Spectacular Svalbard sits halfway between mainland Norway and the North Pole and is one of the fastest warming places in the Arctic.
It is also home to glaciers which are, to use the words of Dr. Will Harcourt, a glaciologist from the University of Aberdeen, “speeding up.”
Dr. Harcourt and his colleagues spent two weeks on the archipelago in the summer of 2023 studying these unusual glaciers from land, air and sea.
Dr. Harcourt explains, “One of the most significant things that are changing in Svalbard are the glaciers. We want to try to understand how fast they are melting, how fast they’re pushing ice into the oceans and by doing so, raising the sea levels. We also want to understand this impact on the environment around them—marine ecosystems, people etc.
“The Borebreen glacier in Svalbard is doing something very interesting—it’s surging. Surging glaciers flow relatively slowly for long periods of time and then suddenly, out of nowhere, they speed up and we don’t really understand why it’s doing it. That was really the core question as to why we were going there—why is it suddenly advancing and speeding up?
“The problem is, we expect this glacier to stop speeding up and slow down again. When that happens, all this ice has been pushed towards the ocean, and because it’s below the snow line, it’s going to melt again and retreat even further back than it was already. So we think these glaciers are actually going to increase the amount of ice that is lost from the archipelago of Svalbard.”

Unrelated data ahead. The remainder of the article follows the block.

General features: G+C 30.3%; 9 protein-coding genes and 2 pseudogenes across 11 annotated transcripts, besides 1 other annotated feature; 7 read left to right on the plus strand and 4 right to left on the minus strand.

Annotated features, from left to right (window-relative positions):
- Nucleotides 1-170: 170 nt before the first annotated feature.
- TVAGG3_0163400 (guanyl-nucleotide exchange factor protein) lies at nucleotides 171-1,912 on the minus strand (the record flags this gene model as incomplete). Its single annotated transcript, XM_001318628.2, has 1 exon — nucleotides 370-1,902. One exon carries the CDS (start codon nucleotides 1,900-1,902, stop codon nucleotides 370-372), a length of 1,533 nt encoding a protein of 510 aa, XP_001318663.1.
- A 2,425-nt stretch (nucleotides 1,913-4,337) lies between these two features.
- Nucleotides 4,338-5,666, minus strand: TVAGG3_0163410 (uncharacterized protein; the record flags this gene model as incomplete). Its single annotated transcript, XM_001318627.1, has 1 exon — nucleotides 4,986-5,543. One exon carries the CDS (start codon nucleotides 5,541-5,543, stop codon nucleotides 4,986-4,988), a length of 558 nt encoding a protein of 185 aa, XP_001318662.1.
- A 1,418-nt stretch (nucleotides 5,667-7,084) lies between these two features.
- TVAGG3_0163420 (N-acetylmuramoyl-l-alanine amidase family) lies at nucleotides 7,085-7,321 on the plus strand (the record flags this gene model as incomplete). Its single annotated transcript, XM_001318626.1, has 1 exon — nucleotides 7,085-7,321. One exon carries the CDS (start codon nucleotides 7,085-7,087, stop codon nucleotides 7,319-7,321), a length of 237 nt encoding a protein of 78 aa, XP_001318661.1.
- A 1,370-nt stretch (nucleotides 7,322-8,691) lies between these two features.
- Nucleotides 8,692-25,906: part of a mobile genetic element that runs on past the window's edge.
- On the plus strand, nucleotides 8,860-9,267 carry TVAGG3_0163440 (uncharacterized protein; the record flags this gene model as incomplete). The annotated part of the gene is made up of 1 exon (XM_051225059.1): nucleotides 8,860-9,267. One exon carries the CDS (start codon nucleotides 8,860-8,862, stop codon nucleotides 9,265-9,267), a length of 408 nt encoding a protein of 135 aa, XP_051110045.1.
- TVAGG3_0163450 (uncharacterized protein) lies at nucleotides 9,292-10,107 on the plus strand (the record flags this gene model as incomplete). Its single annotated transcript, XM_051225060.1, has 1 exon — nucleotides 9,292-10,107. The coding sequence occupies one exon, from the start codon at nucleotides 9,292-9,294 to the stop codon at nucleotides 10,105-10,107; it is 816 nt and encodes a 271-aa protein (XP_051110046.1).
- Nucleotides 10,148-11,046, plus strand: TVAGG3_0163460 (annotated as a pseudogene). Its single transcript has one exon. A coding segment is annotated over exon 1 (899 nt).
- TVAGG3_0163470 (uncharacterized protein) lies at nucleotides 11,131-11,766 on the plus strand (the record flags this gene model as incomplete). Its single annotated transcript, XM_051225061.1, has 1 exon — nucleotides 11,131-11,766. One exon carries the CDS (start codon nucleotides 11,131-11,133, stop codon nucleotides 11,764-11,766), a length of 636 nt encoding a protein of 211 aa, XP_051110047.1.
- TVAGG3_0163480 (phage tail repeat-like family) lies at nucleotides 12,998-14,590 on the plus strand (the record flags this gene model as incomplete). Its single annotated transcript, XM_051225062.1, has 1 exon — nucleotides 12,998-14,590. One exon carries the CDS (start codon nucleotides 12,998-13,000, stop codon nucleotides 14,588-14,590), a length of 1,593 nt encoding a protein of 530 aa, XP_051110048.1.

Dr. Harcourt, and his fellow researchers use drones to capture images of the ice that can be converted into 3D interactive models.
“We’re really interested to see how the 3D geometry of the glaciers are changing, particularly where the ice falls in—terminates—into the ocean, because that is the place where we get icebergs ‘calving’ off the end of a glacier and dumping ice into the ocean.
“That is the process that we really want to try and understand to see how that is being impacted by climate change. We also look at past changes by looking at the geomorphology in front of the ice. So this tells us about past ice dynamics and how previous environments impacted ice dynamics.”
As well as studying the visible ice forms with drones and laser scanners, Dr. Harcourt also looks at what is beneath the ice.
“We have seismometers that tell us something about activity at the bed that also drive glacier flow. So at this particular glacier that we were looking at, We know that there is meltwater at the bed, so we can use seismometers to tell us how much meltwater there is and how that is driving ice flow at this glacier.”
While some aspects of glacier research can be conducted using satellite imagery, on-location field work is critical to understanding the evolving situation in the arctic.
“We may not have glaciers in some locations in the world in 100 years time, so it’s really important we understand them now when they’re here, how they’re changing, and also try to understand if we can mitigate any of the impacts of climate change on these regions.”
University of Aberdeen
The mysterious ‘speeding up’ glaciers of Svalbard (2023, December 8)
retrieved 8 December 2023
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